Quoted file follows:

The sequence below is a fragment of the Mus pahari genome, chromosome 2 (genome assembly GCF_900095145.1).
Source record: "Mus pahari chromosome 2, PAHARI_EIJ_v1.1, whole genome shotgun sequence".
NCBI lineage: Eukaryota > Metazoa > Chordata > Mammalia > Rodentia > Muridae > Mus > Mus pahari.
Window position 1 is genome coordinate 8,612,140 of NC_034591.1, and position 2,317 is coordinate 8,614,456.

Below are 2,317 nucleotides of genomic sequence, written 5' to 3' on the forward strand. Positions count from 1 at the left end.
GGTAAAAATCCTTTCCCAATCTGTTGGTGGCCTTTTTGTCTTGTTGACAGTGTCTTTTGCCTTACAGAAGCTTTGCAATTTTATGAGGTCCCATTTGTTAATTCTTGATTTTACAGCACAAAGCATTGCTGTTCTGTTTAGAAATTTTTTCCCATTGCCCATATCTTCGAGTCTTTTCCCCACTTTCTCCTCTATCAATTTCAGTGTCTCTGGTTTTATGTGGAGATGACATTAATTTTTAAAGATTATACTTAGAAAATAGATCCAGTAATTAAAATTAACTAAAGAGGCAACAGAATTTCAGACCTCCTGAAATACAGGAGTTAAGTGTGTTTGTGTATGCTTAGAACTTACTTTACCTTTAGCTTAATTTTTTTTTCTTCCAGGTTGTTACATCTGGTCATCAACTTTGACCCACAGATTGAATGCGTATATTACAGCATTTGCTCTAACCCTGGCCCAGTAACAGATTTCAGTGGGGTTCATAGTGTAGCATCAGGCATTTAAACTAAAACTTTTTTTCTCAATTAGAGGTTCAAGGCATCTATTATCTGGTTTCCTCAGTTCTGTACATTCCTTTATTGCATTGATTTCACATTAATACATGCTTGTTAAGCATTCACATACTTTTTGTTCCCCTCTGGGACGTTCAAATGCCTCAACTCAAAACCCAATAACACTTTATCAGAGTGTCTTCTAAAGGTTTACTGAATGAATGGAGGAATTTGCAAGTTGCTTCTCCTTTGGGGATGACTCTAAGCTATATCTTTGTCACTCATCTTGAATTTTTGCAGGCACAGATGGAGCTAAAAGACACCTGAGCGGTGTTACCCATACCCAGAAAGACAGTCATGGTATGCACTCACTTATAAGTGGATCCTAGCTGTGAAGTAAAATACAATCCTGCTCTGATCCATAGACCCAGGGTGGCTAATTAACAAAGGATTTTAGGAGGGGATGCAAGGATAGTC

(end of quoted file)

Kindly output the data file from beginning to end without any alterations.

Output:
The sequence below is a fragment of the Mus pahari genome, chromosome 2 (genome assembly GCF_900095145.1).
Source record: "Mus pahari chromosome 2, PAHARI_EIJ_v1.1, whole genome shotgun sequence".
NCBI lineage: Eukaryota > Metazoa > Chordata > Mammalia > Rodentia > Muridae > Mus > Mus pahari.
Window position 1 is genome coordinate 8,612,140 of NC_034591.1, and position 2,317 is coordinate 8,614,456.

Below are 2,317 nucleotides of genomic sequence, written 5' to 3' on the forward strand. Positions count from 1 at the left end.
GGTAAAAATCCTTTCCCAATCTGTTGGTGGCCTTTTTGTCTTGTTGACAGTGTCTTTTGCCTTACAGAAGCTTTGCAATTTTATGAGGTCCCATTTGTTAATTCTTGATTTTACAGCACAAAGCATTGCTGTTCTGTTTAGAAATTTTTTCCCATTGCCCATATCTTCGAGTCTTTTCCCCACTTTCTCCTCTATCAATTTCAGTGTCTCTGGTTTTATGTGGAGATGACATTAATTTTTAAAGATTATACTTAGAAAATAGATCCAGTAATTAAAATTAACTAAAGAGGCAACAGAATTTCAGACCTCCTGAAATACAGGAGTTAAGTGTGTTTGTGTATGCTTAGAACTTACTTTACCTTTAGCTTAATTTTTTTTTCTTCCAGGTTGTTACATCTGGTCATCAACTTTGACCCACAGATTGAATGCGTATATTACAGCATTTGCTCTAACCCTGGCCCAGTAACAGATTTCAGTGGGGTTCATAGTGTAGCATCAGGCATTTAAACTAAAACTTTTTTTCTCAATTAGAGGTTCAAGGCATCTATTATCTGGTTTCCTCAGTTCTGTACATTCCTTTATTGCATTGATTTCACATTAATACATGCTTGTTAAGCATTCACATACTTTTTGTTCCCCTCTGGGACGTTCAAATGCCTCAACTCAAAACCCAATAACACTTTATCAGAGTGTCTTCTAAAGGTTTACTGAATGAATGGAGGAATTTGCAAGTTGCTTCTCCTTTGGGGATGACTCTAAGCTATATCTTTGTCACTCATCTTGAATTTTTGCAGGCACAGATGGAGCTAAAAGACACCTGAGCGGTGTTACCCATACCCAGAAAGACAGTCATGGTATGCACTCACTTATAAGTGGATCCTAGCTGTGAAGTAAAATACAATCCTGCTCTGATCCATAGACCCAGGGTGGCTAATTAACAAAGGATTTTAGGAGGGGATGCAAGGATAGTC